By Gareth Aird, Senior Economist at CBA:
- House price cycles are not captured in the CPI because the cost of land is excluded from the consumer basket.
- The CPI is a poor barometer of changes in the cost of living for people who don’t own a dwelling and aspire to purchase one.
- Consumer price inflation would look very different in Australia if the complete cost of a dwelling was included in the CPI.
The CPI is generally considered to be a de-facto cost of living index. It is the measure of inflation that most policymakers and commentators refer to when making statements about changes in the cost of living. Real wages, for example, are calculated as nominal wages deflated by the CPI. But there is a massive flaw in using the CPI as a proxy for changes in the cost of living. The index ignores price changes in the single biggest purchase a person (or household) is likely to make in their lifetime – a dwelling. For households that do not own a dwelling and aspire to purchase one, the CPI is a very poor measure of changes in the cost of living.
In this note we look at the justification for the omission of dwelling prices in the CPI. We then create a theoretical CPI that includes dwelling prices for illustrative purposes. We conclude with a brief discussion on the relationship between monetary policy, inflation and house prices.
Rationale for the exclusion of dwelling prices in the CPI:
According to the ABS, consumer inflation in Australia has risen by 63% since 1998. Over that same period, national dwelling prices have lifted by ~300% (chart 1).
Looking at the more recent past, dwelling prices have lifted by 44% since QI 2013 while headline inflation has only risen by 8% (chart 2).
The point of this exercise is to highlight how the exclusion of dwelling prices from the CPI has masked the uplift in the cost of living for households who don’t own a dwelling but aspire to purchase one. For them, the cost of living has risen by more than is implied by the CPI. This is, to an extent, very much a question of generational equity. Real wages growth has generally been positive over the past five years despite falling nominal wages growth as CPI inflation has been trending down (chart 5).
But if we deflate nominal wages growth by a measure of inflation that includes dwelling prices (i.e. CPIH) the picture looks quite different (chart 6). Deflating wages growth by CPIH more accurately captures real wage changes for those who aspire to own a home. These individuals (or households) are generally below 35.
To put it another way, younger people, who are less likely to own a dwelling, have faced a greater deterioration in real wages than is implied by deflating nominal wages by the CPI. This is because the single biggest purchase they are yet to make is not included in the CPI. And it has, of course, been rising much, much quicker than the CPI itself.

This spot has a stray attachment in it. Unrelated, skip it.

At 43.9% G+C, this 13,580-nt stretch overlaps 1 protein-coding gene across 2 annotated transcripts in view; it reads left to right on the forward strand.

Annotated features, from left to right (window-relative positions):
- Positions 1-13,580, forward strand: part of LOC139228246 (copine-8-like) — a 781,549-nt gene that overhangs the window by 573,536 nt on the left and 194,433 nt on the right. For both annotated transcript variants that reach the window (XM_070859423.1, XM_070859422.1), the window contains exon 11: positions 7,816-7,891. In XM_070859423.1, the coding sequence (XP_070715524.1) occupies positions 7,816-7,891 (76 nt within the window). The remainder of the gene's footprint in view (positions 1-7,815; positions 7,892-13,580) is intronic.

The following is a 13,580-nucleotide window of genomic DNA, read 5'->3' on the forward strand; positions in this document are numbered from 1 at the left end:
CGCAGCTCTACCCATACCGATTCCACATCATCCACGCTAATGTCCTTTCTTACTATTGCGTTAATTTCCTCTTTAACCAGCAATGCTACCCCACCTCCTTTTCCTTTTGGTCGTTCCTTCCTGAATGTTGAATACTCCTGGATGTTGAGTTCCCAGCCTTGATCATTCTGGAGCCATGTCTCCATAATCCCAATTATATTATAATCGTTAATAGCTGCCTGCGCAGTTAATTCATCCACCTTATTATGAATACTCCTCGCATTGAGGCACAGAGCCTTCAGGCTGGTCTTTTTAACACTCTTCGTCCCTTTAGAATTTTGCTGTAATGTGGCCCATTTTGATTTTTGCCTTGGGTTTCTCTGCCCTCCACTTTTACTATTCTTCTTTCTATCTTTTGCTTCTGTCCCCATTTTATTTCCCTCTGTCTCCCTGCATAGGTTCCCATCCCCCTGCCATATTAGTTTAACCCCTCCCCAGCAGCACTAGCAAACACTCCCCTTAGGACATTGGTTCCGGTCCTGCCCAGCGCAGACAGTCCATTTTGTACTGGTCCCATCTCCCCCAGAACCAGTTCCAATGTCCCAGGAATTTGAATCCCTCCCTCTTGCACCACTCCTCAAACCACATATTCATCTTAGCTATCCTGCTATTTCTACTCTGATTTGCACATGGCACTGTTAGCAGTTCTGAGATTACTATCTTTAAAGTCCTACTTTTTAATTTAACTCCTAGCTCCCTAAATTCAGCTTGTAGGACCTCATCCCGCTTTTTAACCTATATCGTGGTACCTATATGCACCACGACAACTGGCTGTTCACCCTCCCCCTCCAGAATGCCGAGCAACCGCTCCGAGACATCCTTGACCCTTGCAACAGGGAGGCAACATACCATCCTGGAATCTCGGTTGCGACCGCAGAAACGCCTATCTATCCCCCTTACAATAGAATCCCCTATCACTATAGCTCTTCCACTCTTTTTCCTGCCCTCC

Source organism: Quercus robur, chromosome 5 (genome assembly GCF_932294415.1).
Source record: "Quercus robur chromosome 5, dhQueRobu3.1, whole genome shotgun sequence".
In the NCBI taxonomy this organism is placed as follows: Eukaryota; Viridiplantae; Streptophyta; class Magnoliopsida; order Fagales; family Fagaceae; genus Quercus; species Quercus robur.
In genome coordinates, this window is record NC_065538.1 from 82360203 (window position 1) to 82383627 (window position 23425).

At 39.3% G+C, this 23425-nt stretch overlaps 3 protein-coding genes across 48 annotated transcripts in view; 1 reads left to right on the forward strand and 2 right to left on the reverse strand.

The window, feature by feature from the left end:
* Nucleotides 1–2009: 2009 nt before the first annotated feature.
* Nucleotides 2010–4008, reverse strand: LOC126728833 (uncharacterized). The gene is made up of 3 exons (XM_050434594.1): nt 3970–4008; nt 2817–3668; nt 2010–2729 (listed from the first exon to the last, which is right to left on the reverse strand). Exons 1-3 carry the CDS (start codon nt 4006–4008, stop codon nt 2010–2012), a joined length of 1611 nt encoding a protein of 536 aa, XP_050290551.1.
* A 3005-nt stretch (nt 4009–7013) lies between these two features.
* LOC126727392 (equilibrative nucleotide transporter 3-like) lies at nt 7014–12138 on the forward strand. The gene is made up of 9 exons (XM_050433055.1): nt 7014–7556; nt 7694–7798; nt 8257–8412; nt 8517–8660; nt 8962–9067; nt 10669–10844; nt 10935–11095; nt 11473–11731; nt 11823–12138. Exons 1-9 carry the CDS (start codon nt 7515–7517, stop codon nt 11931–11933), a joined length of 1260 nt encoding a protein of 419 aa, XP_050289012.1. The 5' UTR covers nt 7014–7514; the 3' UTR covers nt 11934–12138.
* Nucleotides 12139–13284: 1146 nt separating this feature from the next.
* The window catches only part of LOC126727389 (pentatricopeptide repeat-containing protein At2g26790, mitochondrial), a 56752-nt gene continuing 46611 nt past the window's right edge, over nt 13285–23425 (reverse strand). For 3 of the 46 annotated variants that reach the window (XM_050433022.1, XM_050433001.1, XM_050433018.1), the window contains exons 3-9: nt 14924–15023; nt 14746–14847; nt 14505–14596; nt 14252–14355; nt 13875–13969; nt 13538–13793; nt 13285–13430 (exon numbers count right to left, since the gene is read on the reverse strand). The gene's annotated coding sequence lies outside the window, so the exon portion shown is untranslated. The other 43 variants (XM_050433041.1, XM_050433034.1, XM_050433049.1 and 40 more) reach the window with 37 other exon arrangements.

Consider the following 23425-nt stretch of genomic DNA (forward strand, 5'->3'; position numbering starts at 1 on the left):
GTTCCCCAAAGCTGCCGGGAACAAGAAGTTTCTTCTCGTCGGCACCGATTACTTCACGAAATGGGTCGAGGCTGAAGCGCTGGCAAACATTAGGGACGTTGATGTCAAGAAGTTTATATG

CPI, dwelling prices and monetary policy
There is a monetary policy, inflation and dwelling price nexus. The RBA’s mandate is to maintain price stability, full employment and the economic prosperity and welfare of the Australian people. To achieve this, the Bank has an ‘inflation target’ and seeks to keep consumer price inflation in the economy, as measured by the CPI, in the 2–3% range on average, over the medium term.
Interest rates have needed to be on a long-run downward trend for the RBA to meet its inflation target as the neutral rate has fallen (charts 7 and 8). We covered this back in February.
Throughout that period, Australia’s stock of debt has risen as a share of income, mainly driven by the household sector (chart 9). Most of that debt has been going into bricks and mortar and dwelling prices have therefore risen faster than income. But as discussed above, none of this has been captured in the CPI.
Back in 1997, the RBA argued against the inclusion of land in the CPI in its submission to the 13th Series CPI review. And they also argued against including a mortgage interest component in the CPI because, “the interest charges as measured tend to distort the signal offered by the CPI of inflationary trends, by incorporating the policy responses to those trends.” In other words, if the RBA cut (increased) rates then interest charges would fall (rise) thereby having the opposite intended impact by pushing down (up) on CPI inflation. But including dwelling prices in the CPI would assist the RBA in hitting its inflation target. Lowering (raising) interest rates has an immediate positive (negative) impact on the price of the very thing not included in the CPI – dwelling prices.
The hangover in Australia from pushing interest rates lower over an extended period of time to hit an inflation target has been a huge accumulation of debt and very high dwelling prices. A raft of other policy decisions have also played their part.
The interest rate lever has helped to smooth out the business cycle. But as we sit close to the lower bound in rates, and with debt a share of income at a record high, it seems futile to chase inflation any lower via more monetary policy stimulus unless the housing market falters and the appetite for additional debt cools. A suite of policy reforms could help here.
When Governor Lowe appeared before the House of Representatives Standing Committee on Economics in late February he stated that, “the main effect (of another rate cut) would be more borrowing for housing, pushing up housing prices.” Touché!